District Court Had Broad Discretion To Interpret Verdict Form
With respect to damages, the court held that the district court did not abuse its discretion in interpreting the verdict form and granting Telcordia additional relief. Because Telcordia and Cisco together presented three sets of damages numbers, with each side using different royalty rates and royalty bases, and because there was no express statement in the verdict, it was “unclear whether the jury based its award on a lump-sum, paid-up license, running royalty, some variation or combination of the two, or some other theory.” Even though the $6.5 million award was closer to the $5 million proposed by Cisco for past and ongoing infringement than the $75 million proposed by Telcordia for past infringement only, the Federal Circuit determined that district courts, as direct participants in the jury trial process, have broad discretion in interpreting jury verdict forms and that the lower court in this case was well within its discretion in deciding that the jury award was for past infringement only and not for any ongoing infringement.
Dissenting only on indefiniteness, Judge Prost noted that there were two possible components which could be linked to the claimed function and the that the majority’s opinion was that one skilled in the art could, by “process of elimination,” deduce which structure was linked to the claimed function. Disagreeing with the standard used by the majority, Judge Prost stated that “[i]t is not enough . . . that a skilled artisan can follow the clues in the patent and solve the mystery of what structure must perform the claimed function” and that Federal Circuit “precedent requires that the specification clearly link a particular structure with a claimed function.”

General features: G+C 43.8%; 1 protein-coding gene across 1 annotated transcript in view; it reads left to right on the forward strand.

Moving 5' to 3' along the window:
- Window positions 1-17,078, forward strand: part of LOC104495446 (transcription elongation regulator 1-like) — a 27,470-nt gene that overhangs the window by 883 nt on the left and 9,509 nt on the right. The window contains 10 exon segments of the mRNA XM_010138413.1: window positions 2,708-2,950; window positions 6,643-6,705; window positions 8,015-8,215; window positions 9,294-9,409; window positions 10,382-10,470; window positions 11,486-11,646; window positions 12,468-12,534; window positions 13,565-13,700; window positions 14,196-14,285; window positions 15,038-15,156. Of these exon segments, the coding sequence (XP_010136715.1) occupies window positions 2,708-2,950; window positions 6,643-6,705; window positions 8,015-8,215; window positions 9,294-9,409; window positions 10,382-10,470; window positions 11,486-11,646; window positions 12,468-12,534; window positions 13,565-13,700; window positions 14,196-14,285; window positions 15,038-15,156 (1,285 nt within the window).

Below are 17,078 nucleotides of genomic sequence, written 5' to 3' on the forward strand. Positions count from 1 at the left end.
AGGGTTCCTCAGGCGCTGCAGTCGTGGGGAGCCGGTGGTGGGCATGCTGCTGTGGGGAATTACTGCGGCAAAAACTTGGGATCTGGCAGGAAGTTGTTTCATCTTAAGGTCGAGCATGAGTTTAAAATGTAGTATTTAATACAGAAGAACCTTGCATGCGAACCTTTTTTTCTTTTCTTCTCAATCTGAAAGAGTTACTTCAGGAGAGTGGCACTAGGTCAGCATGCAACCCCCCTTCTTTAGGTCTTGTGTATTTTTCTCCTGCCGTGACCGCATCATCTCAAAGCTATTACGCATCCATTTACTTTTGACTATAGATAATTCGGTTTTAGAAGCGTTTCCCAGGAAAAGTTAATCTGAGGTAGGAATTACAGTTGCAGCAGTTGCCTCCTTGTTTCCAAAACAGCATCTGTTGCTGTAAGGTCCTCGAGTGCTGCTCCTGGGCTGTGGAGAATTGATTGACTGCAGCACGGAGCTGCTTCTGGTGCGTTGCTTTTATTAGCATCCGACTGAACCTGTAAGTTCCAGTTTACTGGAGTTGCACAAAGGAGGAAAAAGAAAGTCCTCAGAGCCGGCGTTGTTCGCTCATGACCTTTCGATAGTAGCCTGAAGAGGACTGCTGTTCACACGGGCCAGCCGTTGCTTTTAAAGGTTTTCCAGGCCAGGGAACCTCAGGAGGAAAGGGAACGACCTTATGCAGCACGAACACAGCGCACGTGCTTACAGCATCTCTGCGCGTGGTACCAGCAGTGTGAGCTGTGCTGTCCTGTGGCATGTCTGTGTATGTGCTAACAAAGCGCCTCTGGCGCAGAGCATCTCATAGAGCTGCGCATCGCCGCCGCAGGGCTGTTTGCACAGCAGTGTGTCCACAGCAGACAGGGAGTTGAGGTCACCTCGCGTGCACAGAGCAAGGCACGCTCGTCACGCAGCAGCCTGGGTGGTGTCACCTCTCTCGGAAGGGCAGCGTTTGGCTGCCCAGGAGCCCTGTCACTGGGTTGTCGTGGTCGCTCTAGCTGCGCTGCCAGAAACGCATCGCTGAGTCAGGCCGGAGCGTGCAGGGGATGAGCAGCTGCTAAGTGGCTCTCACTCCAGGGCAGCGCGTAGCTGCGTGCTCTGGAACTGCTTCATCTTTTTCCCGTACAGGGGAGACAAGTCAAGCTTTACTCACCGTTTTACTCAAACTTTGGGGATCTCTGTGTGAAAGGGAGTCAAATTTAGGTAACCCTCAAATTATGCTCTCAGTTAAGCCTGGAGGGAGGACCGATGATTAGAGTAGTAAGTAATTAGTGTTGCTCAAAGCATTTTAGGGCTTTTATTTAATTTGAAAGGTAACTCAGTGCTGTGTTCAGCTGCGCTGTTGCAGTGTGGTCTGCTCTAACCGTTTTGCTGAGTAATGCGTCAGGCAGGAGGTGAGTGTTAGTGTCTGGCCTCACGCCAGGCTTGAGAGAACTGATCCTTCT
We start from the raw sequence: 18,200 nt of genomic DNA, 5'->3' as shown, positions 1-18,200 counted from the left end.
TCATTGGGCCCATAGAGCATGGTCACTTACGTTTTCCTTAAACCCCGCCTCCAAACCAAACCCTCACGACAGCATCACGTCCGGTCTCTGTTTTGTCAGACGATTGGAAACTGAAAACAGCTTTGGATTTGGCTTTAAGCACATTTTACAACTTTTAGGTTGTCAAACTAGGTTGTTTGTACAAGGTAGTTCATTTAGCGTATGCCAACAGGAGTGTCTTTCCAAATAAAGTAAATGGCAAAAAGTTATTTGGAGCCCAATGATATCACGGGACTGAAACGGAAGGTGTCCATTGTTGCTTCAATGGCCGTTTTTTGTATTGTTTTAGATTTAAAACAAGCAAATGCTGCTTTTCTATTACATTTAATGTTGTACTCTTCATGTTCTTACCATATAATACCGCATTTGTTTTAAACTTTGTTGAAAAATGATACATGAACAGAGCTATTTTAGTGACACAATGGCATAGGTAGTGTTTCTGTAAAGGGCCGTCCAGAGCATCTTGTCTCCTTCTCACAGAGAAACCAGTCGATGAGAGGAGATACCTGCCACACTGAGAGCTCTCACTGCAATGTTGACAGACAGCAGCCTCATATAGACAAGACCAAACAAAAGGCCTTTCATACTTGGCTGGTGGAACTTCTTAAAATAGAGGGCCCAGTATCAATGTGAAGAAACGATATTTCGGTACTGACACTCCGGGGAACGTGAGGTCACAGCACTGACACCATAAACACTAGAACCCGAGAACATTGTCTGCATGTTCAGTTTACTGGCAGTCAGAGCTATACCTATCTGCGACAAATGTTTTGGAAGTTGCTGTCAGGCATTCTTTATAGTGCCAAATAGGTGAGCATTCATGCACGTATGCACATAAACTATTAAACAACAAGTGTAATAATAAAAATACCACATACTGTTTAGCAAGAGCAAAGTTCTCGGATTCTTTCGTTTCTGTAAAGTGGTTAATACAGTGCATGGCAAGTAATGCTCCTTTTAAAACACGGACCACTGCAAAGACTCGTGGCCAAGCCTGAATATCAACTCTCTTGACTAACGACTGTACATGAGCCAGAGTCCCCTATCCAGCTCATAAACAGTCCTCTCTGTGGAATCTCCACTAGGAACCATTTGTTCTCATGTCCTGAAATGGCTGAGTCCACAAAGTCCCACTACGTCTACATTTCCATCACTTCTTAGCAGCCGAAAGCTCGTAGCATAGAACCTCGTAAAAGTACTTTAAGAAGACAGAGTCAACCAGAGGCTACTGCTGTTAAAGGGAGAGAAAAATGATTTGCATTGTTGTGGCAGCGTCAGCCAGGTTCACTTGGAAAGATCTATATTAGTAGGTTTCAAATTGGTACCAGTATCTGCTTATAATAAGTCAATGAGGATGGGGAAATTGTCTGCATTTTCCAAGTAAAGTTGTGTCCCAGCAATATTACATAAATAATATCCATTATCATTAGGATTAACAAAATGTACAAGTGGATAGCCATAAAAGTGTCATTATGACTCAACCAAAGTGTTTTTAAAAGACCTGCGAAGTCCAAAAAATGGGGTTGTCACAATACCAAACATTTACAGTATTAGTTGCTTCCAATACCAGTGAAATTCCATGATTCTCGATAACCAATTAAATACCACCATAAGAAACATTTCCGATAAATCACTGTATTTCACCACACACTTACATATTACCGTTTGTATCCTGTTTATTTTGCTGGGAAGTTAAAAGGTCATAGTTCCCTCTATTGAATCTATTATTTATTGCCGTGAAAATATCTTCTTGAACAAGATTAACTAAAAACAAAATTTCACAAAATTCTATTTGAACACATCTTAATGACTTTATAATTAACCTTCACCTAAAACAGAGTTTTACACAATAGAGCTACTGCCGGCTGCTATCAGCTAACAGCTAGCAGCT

Rehearing En Banc Rejected
Cisco petitioned for rehearing en banc. Cisco’s primary point of contention was that indefiniteness should be treated like claim construction, i.e., that it should be decided only by a judge and not a jury. Cisco argued that in the wake of Markman the Federal Circuit has found that indefiniteness is a legal issue just like claim construction and that Federal Circuit decisions such as Atmel Corp. v. Information Storage Devices, Inc., Exxon Research & Eng’g Co. v. United States and Praxair, Inc. v. ATMI, Inc. all strongly support that position. Acknowledging that there is Federal Circuit precedent allowing issues of indefiniteness to be decided by a jury, Cisco argued that such cases represent a “renegade line of authority . . . creating confusion and derailing the otherwise settled principle that judges are responsible for determining whether the scope of claims is sufficiently precise to pass statutory muster.” Although Cisco’s petition was supported by General Motors and Microsoft as amici curiae, it was denied.